In fact, the author often cannot know, whether his/her paper is really read, understood and reviewed. Especially, if you (as an author) just get a message that your paper is accepted without any additional modification, you cannot usually know, how the publication decision was really done: was your paper so good, or referee so bad of hurry…


hmm - #38884

November 7th 2010

This is also funny page:
http://pdos.csail.mit.edu/scigen/blog/


Arthur Hunt - #38887

November 7th 2010

Dave @ #38865 quoted something from Nature:

Nick Lane and William Martin suggest that, by enabling oxidative phosphorylation across a wide area of internal membranes, mitochondrial genes facilitated a 200,000-fold expansion in the number of genes that can be expressed, vastly increasing the repertoire of novel protein folds, protein interactions and regulatory cascades.

200,000-fold expansion in gene number?  That’s just a silly number.


Dave Ussery - #38891

November 7th 2010

PDS wrote:

“If you quote Behe accurately, everyone could see that he is looking for “a Darwinian explanation for the step-by-step origin of the cilium.”  p. 95.  Surely you can summarize a study that does this? Perhaps just the first three to five steps of the step by step sequence, and the survival advantage of each?”

I get the impression that you are not interested in this for some reason.

Nope, I am definitely interested in this….

PDS, I owe you yet another apology! - I did indeed answer this, several days ago, but if you remember it was just an abstract posted, and you missed it, when I asked you about it.  You said you would have a look at the article, and then get back to me.  So it looks like we were both waiting on each other….  again, we were not communicating clearly - I am sorry!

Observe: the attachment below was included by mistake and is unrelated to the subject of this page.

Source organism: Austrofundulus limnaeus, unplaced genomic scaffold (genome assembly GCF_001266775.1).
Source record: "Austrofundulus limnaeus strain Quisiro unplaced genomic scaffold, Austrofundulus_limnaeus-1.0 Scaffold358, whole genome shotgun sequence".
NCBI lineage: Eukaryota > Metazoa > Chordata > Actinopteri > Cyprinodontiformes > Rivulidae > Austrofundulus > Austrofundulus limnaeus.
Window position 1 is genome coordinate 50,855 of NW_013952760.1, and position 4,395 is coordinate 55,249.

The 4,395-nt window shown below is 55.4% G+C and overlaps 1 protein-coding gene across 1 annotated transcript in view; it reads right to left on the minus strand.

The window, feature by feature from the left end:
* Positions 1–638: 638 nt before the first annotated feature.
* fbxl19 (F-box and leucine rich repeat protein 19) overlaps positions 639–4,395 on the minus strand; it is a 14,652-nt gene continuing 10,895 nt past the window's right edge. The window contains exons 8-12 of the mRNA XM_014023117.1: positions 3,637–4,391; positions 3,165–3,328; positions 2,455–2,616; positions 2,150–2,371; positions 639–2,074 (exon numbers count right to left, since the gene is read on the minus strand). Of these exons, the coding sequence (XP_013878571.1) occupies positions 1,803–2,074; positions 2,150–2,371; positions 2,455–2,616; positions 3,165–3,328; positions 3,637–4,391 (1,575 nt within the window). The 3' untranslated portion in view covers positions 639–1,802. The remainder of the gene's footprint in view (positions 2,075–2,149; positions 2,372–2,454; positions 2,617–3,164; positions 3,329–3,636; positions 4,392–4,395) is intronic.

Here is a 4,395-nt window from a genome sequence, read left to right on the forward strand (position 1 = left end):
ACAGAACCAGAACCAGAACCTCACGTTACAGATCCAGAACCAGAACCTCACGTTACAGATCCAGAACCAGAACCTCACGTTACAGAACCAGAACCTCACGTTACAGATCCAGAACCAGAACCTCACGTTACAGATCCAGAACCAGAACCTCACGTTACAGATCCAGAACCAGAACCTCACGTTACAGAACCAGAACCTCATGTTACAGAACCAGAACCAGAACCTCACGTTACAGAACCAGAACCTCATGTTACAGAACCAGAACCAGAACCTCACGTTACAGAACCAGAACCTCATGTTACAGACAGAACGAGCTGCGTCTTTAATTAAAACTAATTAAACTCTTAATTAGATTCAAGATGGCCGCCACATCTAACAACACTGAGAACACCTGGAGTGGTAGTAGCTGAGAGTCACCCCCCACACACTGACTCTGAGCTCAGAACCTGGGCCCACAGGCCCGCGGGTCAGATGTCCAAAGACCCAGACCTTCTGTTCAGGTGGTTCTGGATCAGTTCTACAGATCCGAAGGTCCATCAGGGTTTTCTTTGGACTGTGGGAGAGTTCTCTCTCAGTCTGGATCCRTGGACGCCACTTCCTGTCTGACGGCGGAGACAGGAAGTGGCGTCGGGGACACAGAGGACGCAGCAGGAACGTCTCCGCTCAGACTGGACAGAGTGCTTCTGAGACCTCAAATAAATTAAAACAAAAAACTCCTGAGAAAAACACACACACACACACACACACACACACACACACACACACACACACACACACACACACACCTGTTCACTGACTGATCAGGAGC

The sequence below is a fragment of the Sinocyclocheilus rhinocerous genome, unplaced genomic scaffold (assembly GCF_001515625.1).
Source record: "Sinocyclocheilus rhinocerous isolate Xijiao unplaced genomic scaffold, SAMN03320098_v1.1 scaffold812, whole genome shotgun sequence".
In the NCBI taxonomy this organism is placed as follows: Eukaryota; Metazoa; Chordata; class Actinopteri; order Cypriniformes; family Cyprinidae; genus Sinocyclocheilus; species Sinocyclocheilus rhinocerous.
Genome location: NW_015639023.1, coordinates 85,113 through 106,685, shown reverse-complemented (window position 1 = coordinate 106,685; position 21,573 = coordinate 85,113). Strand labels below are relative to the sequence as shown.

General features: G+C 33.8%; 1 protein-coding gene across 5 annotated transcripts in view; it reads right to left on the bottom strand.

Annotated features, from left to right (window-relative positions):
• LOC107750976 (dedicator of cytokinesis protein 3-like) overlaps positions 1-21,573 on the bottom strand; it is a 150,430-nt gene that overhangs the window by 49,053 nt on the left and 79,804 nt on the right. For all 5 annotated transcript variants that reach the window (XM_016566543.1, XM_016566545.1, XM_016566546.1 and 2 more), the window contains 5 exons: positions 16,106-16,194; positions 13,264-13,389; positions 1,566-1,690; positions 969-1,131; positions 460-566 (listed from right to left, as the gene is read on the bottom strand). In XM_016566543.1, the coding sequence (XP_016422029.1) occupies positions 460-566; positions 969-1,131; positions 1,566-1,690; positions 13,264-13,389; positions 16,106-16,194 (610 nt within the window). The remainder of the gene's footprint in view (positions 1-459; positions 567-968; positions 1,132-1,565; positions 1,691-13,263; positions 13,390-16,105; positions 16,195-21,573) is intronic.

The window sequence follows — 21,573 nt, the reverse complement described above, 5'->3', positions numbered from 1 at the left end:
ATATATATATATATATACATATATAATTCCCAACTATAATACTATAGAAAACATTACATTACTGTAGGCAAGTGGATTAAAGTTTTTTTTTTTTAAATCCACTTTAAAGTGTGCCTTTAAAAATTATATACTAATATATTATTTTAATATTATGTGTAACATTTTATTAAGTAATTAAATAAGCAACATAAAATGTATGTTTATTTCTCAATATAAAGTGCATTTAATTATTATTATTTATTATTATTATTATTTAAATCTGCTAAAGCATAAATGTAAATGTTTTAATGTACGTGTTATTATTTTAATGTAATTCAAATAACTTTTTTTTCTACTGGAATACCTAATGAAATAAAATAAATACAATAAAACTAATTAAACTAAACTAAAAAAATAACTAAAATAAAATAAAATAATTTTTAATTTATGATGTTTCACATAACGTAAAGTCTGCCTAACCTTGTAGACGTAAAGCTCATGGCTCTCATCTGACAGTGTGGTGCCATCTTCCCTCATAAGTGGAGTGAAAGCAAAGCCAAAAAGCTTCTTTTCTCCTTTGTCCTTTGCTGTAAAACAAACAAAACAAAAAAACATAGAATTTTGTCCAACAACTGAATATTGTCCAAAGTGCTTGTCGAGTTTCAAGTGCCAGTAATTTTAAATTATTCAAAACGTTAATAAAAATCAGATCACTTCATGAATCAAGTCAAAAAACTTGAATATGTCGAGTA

At any rate, I’ll put a link to the article here:
http://www.ncbi.nlm.nih.gov/pubmed/19253335

I will paste in the next comment,  the last paragraph from the article….


Dave Ussery - #38892

November 7th 2010

The evolution of the cilium, in part via 8 gene duplications

last paragraph from Hartman and Temple Smith’s article…
http://www.ncbi.nlm.nih.gov/pubmed/19253335

The evolution of the ciliary dyneins as discussed in this paper would have taken place in a simpler and much earlier form of the proto eukaryotic cell. The starting point would have been with the singlet microtubules of the cytoplasm along with the motor proteins of kinesin and a dynein providing transport of the various cargoes along these singlet microtubules. These motor proteins along with the singlet microtubules would have been involved in an early form of mitosis and an associated di- vision center without a complex centriole/basal body at its center. The evolution of the doublet microtubules of the cilium induced the ancestor of the Cyto 2 and IAD homodimers from the Cyto 1 homodimer. The ancestor of the IAD homodimer then underwent a series of gene duplications producing the ancestors of the axonemal HC-Dyneins.


Dave Ussery - #38893

November 7th 2010

actually, that was the last paragraph from the RESULTS section, before the discussion…  Pressed “submit” too soon again!


Mike Gene - #38894

November 7th 2010

Hi Dave,

but my point is, when I now look at MORE genomes [currently there are more than 1300 genomes available)], fincluding much more diverse types of bacteria (e.g., the GEBA project) I don’t find these cytochromes conserved.

I’m not sure I am following your point.  It sounds to me like you are saying that in order to conclude the cytochrome oxidases from various distantly related archaeal and eubacterial lineages are homologous, the oxidases would need to be universally present. Is that correct? I would also point out that according to the criteria you use - matches at least 50% of the length of the protein, and within that region have at least 50% identity –  ftsZ and tubulin would not be considered homologous.

So I’m curious - is there any evidence, OTHER THAN sequence-based alignments of modern genomes, to support you case here?

What other type of data would you count as evidence?  Are you saying you need fossil evidence of cytochrome oxidase?